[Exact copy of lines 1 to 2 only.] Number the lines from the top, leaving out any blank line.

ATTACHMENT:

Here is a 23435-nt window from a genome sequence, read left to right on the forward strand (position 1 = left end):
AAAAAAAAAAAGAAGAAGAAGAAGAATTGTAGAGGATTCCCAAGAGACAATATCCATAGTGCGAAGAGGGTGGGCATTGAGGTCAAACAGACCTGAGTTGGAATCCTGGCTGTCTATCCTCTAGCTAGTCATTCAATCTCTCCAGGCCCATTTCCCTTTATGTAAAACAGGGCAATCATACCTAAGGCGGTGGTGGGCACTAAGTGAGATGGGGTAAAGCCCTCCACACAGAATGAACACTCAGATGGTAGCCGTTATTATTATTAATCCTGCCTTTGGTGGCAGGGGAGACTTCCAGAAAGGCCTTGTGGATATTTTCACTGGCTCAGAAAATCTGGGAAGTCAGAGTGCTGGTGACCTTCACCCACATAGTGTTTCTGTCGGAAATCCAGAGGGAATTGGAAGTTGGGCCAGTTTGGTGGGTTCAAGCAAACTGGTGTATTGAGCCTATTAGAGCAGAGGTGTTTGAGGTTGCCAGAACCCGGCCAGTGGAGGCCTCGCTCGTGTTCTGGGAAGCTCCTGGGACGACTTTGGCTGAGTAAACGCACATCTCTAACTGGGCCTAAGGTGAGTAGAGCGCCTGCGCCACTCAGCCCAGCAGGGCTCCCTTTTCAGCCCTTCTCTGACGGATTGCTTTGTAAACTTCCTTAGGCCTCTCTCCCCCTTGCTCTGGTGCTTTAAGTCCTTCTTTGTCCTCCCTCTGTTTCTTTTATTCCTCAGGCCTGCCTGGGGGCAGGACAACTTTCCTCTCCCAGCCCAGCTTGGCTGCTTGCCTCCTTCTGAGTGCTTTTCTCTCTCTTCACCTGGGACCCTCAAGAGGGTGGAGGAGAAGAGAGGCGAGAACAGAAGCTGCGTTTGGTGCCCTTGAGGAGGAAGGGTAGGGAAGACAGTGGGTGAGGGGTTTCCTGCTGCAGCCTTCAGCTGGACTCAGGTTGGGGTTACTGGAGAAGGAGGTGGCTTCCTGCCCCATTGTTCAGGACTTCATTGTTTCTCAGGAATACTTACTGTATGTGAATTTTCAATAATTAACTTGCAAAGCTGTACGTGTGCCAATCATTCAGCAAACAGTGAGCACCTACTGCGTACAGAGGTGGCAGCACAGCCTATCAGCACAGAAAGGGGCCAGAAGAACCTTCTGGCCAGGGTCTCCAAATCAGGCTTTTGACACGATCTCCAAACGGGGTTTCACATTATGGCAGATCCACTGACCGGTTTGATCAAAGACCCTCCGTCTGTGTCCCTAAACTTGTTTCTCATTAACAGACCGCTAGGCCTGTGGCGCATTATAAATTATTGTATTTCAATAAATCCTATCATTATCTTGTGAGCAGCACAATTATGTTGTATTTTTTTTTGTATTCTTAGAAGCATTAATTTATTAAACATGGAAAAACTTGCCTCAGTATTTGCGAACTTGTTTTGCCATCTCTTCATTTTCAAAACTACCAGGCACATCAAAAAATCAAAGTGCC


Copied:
Here is a 23435-nt window from a genome sequence, read left to right on the forward strand (position 1 = left end):
AAAAAAAAAAAGAAGAAGAAGAAGAATTGTAGAGGATTCCCAAGAGACAATATCCATAGTGCGAAGAGGGTGGGCATTGAGGTCAAACAGACCTGAGTTGGAATCCTGGCTGTCTATCCTCTAGCTAGTCATTCAATCTCTCCAGGCCCATTTCCCTTTATGTAAAACAGGGCAATCATACCTAAGGCGGTGGTGGGCACTAAGTGAGATGGGGTAAAGCCCTCCACACAGAATGAACACTCAGATGGTAGCCGTTATTATTATTAATCCTGCCTTTGGTGGCAGGGGAGACTTCCAGAAAGGCCTTGTGGATATTTTCACTGGCTCAGAAAATCTGGGAAGTCAGAGTGCTGGTGACCTTCACCCACATAGTGTTTCTGTCGGAAATCCAGAGGGAATTGGAAGTTGGGCCAGTTTGGTGGGTTCAAGCAAACTGGTGTATTGAGCCTATTAGAGCAGAGGTGTTTGAGGTTGCCAGAACCCGGCCAGTGGAGGCCTCGCTCGTGTTCTGGGAAGCTCCTGGGACGACTTTGGCTGAGTAAACGCACATCTCTAACTGGGCCTAAGGTGAGTAGAGCGCCTGCGCCACTCAGCCCAGCAGGGCTCCCTTTTCAGCCCTTCTCTGACGGATTGCTTTGTAAACTTCCTTAGGCCTCTCTCCCCCTTGCTCTGGTGCTTTAAGTCCTTCTTTGTCCTCCCTCTGTTTCTTTTATTCCTCAGGCCTGCCTGGGGGCAGGACAACTTTCCTCTCCCAGCCCAGCTTGGCTGCTTGCCTCCTTCTGAGTGCTTTTCTCTCTCTTCACCTGGGACCCTCAAGAGGGTGGAGGAGAAGAGAGGCGAGAACAGAAGCTGCGTTTGGTGCCCTTGAGGAGGAAGGGTAGGGAAGACAGTGGGTGAGGGGTTTCCTGCTGCAGCCTTCAGCTGGACTCAGGTTGGGGTTACTGGAGAAGGAGGTGGCTTCCTGCCCCATTGTTCAGGACTTCATTGTTTCTCAGGAATACTTACTGTATGTGAATTTTCAATAATTAACTTGCAAAGCTGTACGTGTGCCAATCATTCAGCAAACAGTGAGCACCTACTGCGTACAGAGGTGGCAGCACAGCCTATCAGCACAGAAAGGGGCCAGAAGAACCTTCTGGCCAGGGTCTCCAAATCAGGCTTTTGACACGATCTCCAAACGGGGTTTCACATTATGGCAGATCCACTGACCGGTTTGATCAAAGACCCTCCGTCTGTGTCCCTAAACTTGTTTCTCATTAACAGACCGCTAGGCCTGTGGCGCATTATAAATTATTGTATTTCAATAAATCCTATCATTATCTTGTGAGCAGCACAATTATGTTGTATTTTTTTTTGTATTCTTAGAAGCATTAATTTATTAAACATGGAAAAACTTGCCTCAGTATTTGCGAACTTGTTTTGCCATCTCTTCATTTTCAAAACTACCAGGCACATCAAAAAATCAAAGTGCC